This citizen journalism image provided by the Local Council of Barzeh, which has been authenticated based on its contents and other AP reporting, shows Syrian rebels taking cover in the the Barzeh district of Damascus, Syria, Friday, April 26, 2013. (Local Council of Barzeh/AP Photo)

Syrian Opposition Remains Divided Ahead of Proposed Peace Conference

Opposition coalition demands deadline for Assad's ouster before agreeing to talks.

This citizen journalism image provided by the Local Council of Barzeh, which has been authenticated based on its contents and other AP reporting, shows Syrian rebels taking cover in the the Barzeh district of Damascus, Syria, Friday, April 26, 2013. (Local Council of Barzeh/AP Photo)
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Syria's foreign minister said Wednesday that Bashar al-Assad's government will send representatives to a proposed peace conference in Geneva without preconditions, Reuters reports. But the diverse Syrian rebel coalition remains mired in in-fighting and it's unclear if rebels will participate.

Al Arabiya reports that a seven-day meeting of the National Coalition for Syrian Revolutionary and Opposition Forces in Istanbul, Turkey, resulted in the rebel coalition agreeing Wednesday to attend the conference, which could be held as early as June, but only if a deadline is set for Assad's exit beforehand.

"The participation of the Syrians in any conference is tied to the presentation of a deadline for a solution and giving the necessary binding international guarantees," said the rebel coalition's statement, according to Al Arabiya. "The Syrian Coalition welcomes the international efforts to find a political solution to what Syria has been suffering for two years while being committed to the principles of the revolution."

The statement was not immediately posted to the coalition's website.

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A U.N. official suggested to The Guardian that talks could flop without "credible negotiating partners."

During the week-long meeting the coalition's membership was widened from 63 members to 71, to accommodate more liberal and Christian members. The eight-member increase infuriated some diplomats worried about the dominance of Islamist groups, including Syria's Muslim Brotherhood, within the coalition. A 22-member increase was originally proposed.

"You don't deserve the efforts that we made," French envoy to Syria Eric Chevallier said after the vote, the Wall Street Journal reports. "There is a problem and I am not taking sides. I am telling you there is a problem when the leaders agree on 22 and we end up with eight."

Some rebels operating within Syria appear poised to challenge the current coalition that diplomatically represents Assad opponents.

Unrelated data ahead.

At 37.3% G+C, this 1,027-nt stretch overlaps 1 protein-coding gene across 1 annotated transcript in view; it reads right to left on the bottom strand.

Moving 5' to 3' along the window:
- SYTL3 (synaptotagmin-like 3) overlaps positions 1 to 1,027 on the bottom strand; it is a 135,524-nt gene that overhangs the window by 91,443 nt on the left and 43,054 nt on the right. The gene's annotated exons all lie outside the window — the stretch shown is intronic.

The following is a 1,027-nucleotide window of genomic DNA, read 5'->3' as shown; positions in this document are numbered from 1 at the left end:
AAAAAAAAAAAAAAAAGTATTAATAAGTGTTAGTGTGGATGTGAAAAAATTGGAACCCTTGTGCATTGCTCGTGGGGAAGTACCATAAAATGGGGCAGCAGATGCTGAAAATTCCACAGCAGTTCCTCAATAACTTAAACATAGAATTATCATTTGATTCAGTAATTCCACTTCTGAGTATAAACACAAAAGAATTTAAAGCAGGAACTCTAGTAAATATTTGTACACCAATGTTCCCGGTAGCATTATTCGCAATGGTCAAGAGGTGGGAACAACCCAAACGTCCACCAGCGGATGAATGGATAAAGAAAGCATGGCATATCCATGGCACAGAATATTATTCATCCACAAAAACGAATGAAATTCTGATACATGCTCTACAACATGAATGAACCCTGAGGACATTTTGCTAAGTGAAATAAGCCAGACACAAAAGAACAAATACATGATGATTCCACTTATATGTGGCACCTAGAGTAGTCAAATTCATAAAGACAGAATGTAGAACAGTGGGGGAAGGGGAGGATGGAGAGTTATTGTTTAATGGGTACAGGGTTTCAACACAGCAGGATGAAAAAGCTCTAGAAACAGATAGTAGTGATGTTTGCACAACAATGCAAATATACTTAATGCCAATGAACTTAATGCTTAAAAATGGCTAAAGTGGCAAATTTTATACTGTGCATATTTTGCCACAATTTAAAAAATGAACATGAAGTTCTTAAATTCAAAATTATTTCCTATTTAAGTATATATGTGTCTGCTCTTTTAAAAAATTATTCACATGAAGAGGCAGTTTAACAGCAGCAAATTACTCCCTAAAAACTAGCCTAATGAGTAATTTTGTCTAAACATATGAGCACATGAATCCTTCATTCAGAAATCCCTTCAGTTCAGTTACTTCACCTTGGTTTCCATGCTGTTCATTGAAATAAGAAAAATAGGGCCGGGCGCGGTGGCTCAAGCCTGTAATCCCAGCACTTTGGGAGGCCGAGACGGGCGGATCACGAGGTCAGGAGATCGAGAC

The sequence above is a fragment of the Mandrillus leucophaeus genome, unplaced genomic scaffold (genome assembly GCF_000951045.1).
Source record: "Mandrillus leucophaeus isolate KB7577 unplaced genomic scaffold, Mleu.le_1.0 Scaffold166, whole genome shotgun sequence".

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A statement issued by four rebels groups jointly referring to themselves as the Revolutionary Movement in Syria demanded 50 percent of opposition coalition members be Syria-based rebels. The demand was a "final warning" to the coalition, it said.

"[T]here is no doubt that the [Syrian Coalition's] leadership has failed to fulfill its responsibility to represent the great Syrian people's revolution at the organizational, political, and humanitarian levels," said the statement. "Any new [coalition] members must represent our revolutionaries politically, and empower them by participating fully in the [Syrian Coalition's] decision-making process. Our political representation should occupy no fewer than 50 [percent] of the seats in the SC and its leadership bureaus."

The statement continued: "The revolutionary forces that have signed this statement will no longer bestow legitimacy upon any political body that subverts the revolution or fails to take into account the sacrifices of the Syrian people or adequately represent them."

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Earlier in the week the opposition coalition, which does not include the most extreme Muslim rebels, such as the al-Qaida-affiliated Al-Nusrah Front, praised the European Union's decision to lift a ban on weapon sales to Syrian groups.

But it's not immediately clear that major European countries will supply Syrian rebels with weapons. German Chancellor Angela Merkel said her country would "under no circumstances" send weapons to rebels, according to Al Jazeera. Russia, however, has maintained its plans to arm the Assad government with S-300 anti-aircraft missiles. Russia's deputy foreign minister, Sergei Ryabkov, said the missiles would dissuade "some hotheads" from intervening in Syria, the BBC reports.

Israel's defense minister, Moshe Ya'alon, hinted his country might destroy the missiles if they're delivered to Assad's government.

"I hope it won't be sent, but if it is, God forbid, we will know what to do," Ya'alon said, the Jerusalem Post reports. "The Syrian regime relates to us differently than they relate to the rebels. They are frightened of us. We will be prepared for any development, but we don't estimate that they will attempt to challenge us."